<google>IOSBOX</google> Enabling multi-touch on an iOS 4 iPhone application view object


Save the design and exit from Interface Builder.

Implementing the touchesBegan Method

When the user touches the screen, the touchesBegan method of the first responder is called. In order to capture these event types, we need to implement this method in our view controller. In the main Xcode project window, select the touchViewController.m file and add the touchesBegan methods as follows:

- (void) touchesBegan:(NSSet *)touches withEvent:(UIEvent *)event {

        NSUInteger touchCount = [touches count];
        NSUInteger tapCount = [[touches anyObject] tapCount];

        methodStatus.text = @"touchesBegan";
        touchStatus.text = [NSString stringWithFormat:@"%d touches", touchCount];

        tapStatus.text = [NSString stringWithFormat:@"%d taps", tapCount];
} 

This method obtains a count of the number of touch objects contained in the touches set (essentially the number of fingers touching the screen) and assigns it to a variable. It then gets the tap count from one of the touch objects. The code then updates the methodStatus label to indicate that the touchesBegan method has been triggered, constructs a string indicating the number of touches and taps detected and displays the information on the touchStatus and tapStatus labels.

Implementing the touchesMoved Method

When the user moves one or more fingers currently in contact with the surface of the iPhone touch screen, the touchesMoved method is called repeatedly until the movement ceases. In order to capture these events it is necessary to implement the touchesMoved method in our view controller class:

- (void) touchesMoved:(NSSet *)touches withEvent:(UIEvent *)event {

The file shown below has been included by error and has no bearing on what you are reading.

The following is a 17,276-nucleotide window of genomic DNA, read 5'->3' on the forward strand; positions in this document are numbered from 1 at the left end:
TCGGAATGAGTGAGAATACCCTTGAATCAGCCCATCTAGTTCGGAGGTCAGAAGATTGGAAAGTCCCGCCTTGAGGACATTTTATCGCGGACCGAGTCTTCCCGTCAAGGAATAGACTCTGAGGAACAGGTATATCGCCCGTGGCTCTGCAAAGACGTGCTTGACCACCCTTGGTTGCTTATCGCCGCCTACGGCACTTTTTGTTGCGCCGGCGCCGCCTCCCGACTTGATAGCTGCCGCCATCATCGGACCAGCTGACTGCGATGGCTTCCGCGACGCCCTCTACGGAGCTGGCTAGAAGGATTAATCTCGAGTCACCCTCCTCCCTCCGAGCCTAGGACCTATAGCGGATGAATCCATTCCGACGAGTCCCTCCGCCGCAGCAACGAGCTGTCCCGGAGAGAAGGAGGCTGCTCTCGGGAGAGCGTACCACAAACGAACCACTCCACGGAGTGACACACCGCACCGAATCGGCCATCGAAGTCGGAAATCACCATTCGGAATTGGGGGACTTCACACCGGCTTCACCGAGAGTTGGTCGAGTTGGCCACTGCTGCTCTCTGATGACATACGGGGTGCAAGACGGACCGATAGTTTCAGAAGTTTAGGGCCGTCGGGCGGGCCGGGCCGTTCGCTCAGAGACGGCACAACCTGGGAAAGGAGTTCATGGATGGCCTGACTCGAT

NSUInteger touchCount = [touches count];
        NSUInteger tapCount = [[touches anyObject] tapCount];

        methodStatus.text = @"touchesMoved";
        touchStatus.text = [NSString stringWithFormat:@"%d touches", touchCount];

        tapStatus.text = [NSString stringWithFormat:@"%d taps", tapCount];
}

Once again we report the number of touches and taps detected and indicate to the user that this time the touchesMoved method is being triggered.

Implementing the touchesEnded Method

When the user removes a finger from the screen the touchesEnded method is called. We can, therefore, implement this method as follows:

- (void) touchesEnded:(NSSet *)touches withEvent:(UIEvent *)event {

        NSUInteger touchCount = [touches count];
        NSUInteger tapCount = [[touches anyObject] tapCount];

        methodStatus.text = @"touchesEnded";
        touchStatus.text = [NSString stringWithFormat:@"%d touches", touchCount];

        tapStatus.text = [NSString stringWithFormat:@"%d taps", tapCount];
}

Building and Running the Touch Example Application

Build and run the application by clicking on the Build and Run button located in the toolbar of the main Xcode project window. The application will run in the iOS Simulator where you should be able to click with the mouse pointer to simulate touches and taps. With each click, the status labels should update to reflect the interaction:


An example iOS 4 iPhone multi-touch and tap application running


Of course, since a mouse only has one pointer it is not possible to trigger multiple touch events using the iOS Simulator environment. In fact, the only way to try out multitouch behavior in this application is to run it on a physical iPhone or iPod Touch device. For steps on how to achieve this, refer to the chapter entitled Testing iOS 4 Apps on the iPhone – Developer Certificates and Provisioning Profiles.


Purchase the fully updated iOS 10 / Swift 3 / Xcode 8 edition of this book in eBook ($19.99) or Print ($45.99) format.
iOS 10 App Development Essentials Print and eBook (ePub/PDF/Kindle) edition contains over 100 chapters. Learn more...

Buy eBook Buy Print Preview Book



PreviousTable of ContentsNext
An Overview of iOS 4 iPhone Multitouch, Taps and GesturesDetecting iOS 4 iPhone Touch Screen Gesture Motions